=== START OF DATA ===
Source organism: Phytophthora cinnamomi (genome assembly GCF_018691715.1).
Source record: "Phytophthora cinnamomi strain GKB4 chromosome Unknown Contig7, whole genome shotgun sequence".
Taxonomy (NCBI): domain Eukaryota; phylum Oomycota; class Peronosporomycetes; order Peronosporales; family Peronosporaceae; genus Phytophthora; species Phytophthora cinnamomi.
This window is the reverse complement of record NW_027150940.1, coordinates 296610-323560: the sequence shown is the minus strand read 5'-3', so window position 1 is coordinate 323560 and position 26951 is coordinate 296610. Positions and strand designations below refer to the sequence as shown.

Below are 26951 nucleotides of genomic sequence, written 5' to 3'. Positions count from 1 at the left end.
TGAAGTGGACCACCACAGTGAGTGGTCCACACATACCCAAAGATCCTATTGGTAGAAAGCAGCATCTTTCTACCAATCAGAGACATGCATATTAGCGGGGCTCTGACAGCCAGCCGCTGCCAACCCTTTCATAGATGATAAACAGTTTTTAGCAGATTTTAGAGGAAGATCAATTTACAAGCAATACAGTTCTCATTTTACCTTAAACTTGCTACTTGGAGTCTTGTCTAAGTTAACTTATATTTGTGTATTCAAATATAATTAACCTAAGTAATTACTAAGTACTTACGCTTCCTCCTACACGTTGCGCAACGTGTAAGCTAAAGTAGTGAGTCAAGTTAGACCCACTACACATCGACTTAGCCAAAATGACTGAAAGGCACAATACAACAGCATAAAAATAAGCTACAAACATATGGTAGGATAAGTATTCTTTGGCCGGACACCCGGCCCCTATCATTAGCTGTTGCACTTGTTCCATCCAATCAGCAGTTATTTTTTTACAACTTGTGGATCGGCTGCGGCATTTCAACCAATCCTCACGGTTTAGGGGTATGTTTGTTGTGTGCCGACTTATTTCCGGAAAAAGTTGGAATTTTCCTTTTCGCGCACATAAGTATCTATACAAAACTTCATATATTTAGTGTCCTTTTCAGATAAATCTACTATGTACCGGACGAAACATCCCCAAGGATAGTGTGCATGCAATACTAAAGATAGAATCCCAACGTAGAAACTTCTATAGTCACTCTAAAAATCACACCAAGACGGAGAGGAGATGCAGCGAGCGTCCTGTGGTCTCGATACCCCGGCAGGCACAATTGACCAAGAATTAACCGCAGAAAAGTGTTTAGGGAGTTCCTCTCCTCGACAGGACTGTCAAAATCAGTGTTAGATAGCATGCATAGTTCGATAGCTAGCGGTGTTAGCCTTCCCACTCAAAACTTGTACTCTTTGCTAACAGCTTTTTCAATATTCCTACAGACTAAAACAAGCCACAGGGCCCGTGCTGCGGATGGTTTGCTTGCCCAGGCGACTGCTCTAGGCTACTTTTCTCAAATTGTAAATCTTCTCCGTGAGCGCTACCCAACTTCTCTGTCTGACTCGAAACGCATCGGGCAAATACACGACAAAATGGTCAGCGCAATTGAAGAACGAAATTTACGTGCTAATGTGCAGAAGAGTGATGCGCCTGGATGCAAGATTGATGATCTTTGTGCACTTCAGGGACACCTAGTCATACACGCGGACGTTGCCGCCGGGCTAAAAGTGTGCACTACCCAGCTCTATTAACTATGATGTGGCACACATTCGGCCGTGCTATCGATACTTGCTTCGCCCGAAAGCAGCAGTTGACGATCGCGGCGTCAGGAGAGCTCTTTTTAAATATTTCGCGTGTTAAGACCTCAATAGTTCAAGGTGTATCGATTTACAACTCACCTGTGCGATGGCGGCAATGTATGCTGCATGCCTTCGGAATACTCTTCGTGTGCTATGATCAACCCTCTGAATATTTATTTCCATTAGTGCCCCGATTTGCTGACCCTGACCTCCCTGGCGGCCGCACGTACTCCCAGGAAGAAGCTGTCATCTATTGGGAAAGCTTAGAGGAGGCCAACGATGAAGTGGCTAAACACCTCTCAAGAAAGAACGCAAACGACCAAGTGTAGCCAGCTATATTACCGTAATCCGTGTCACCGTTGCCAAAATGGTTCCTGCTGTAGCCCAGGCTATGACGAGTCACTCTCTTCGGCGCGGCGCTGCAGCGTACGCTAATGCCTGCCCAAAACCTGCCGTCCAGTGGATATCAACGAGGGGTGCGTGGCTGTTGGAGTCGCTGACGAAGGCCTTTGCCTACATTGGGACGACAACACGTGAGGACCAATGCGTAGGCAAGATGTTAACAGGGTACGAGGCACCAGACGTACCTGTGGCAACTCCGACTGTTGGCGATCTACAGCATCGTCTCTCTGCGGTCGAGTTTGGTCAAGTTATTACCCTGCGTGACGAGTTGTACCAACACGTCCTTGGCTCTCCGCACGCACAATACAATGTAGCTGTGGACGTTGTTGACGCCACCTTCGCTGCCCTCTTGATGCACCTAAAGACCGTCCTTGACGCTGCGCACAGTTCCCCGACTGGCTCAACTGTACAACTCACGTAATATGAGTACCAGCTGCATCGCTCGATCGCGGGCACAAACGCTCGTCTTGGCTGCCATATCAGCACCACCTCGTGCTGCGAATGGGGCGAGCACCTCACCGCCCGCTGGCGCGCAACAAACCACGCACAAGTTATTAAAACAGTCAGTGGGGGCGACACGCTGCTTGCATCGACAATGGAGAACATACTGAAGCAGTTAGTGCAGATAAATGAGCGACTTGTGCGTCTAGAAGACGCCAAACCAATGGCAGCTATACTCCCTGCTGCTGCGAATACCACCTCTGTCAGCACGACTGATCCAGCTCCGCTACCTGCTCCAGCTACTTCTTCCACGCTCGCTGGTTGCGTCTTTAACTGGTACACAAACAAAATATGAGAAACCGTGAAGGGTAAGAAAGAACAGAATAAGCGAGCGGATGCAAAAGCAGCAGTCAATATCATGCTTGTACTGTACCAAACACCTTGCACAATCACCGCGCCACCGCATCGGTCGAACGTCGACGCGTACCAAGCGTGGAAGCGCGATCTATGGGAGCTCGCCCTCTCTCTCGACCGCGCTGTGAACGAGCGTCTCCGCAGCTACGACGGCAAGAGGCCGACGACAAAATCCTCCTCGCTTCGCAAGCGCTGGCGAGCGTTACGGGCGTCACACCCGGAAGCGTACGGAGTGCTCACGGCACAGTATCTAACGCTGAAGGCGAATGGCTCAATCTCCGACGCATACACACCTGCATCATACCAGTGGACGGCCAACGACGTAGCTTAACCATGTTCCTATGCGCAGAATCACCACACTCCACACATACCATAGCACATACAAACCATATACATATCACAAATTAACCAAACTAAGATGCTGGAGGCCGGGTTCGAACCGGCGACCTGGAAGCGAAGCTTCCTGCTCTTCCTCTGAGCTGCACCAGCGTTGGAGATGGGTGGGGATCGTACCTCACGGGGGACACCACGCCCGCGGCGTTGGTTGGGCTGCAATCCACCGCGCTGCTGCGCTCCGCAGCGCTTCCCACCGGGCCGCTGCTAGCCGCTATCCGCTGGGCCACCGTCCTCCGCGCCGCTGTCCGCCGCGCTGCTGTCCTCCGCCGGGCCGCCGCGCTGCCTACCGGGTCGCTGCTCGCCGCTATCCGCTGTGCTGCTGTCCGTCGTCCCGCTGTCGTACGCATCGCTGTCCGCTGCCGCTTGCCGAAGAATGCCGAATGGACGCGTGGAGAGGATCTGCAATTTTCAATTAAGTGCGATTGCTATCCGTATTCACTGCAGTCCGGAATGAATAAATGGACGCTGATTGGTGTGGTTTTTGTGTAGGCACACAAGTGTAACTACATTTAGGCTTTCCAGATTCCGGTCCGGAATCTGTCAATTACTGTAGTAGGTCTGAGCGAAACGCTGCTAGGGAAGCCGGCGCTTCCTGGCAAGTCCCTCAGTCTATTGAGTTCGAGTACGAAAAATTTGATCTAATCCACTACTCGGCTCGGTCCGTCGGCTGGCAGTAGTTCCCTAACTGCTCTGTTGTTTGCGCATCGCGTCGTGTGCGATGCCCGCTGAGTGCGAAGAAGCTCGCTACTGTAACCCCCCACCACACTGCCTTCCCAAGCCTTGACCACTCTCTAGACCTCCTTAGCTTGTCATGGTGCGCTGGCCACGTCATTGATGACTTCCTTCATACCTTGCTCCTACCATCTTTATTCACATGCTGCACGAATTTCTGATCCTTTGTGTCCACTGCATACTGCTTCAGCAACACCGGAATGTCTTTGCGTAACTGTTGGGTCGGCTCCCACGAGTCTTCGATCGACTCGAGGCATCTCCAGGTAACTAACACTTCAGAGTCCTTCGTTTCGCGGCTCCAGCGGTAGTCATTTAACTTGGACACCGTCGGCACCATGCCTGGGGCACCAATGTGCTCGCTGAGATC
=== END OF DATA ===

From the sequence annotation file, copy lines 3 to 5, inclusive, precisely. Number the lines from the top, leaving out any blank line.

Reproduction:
Taxonomy (NCBI): domain Eukaryota; phylum Oomycota; class Peronosporomycetes; order Peronosporales; family Peronosporaceae; genus Phytophthora; species Phytophthora cinnamomi.
This window is the reverse complement of record NW_027150940.1, coordinates 296610-323560: the sequence shown is the minus strand read 5'-3', so window position 1 is coordinate 323560 and position 26951 is coordinate 296610. Positions and strand designations below refer to the sequence as shown.

Below are 26951 nucleotides of genomic sequence, written 5' to 3'. Positions count from 1 at the left end.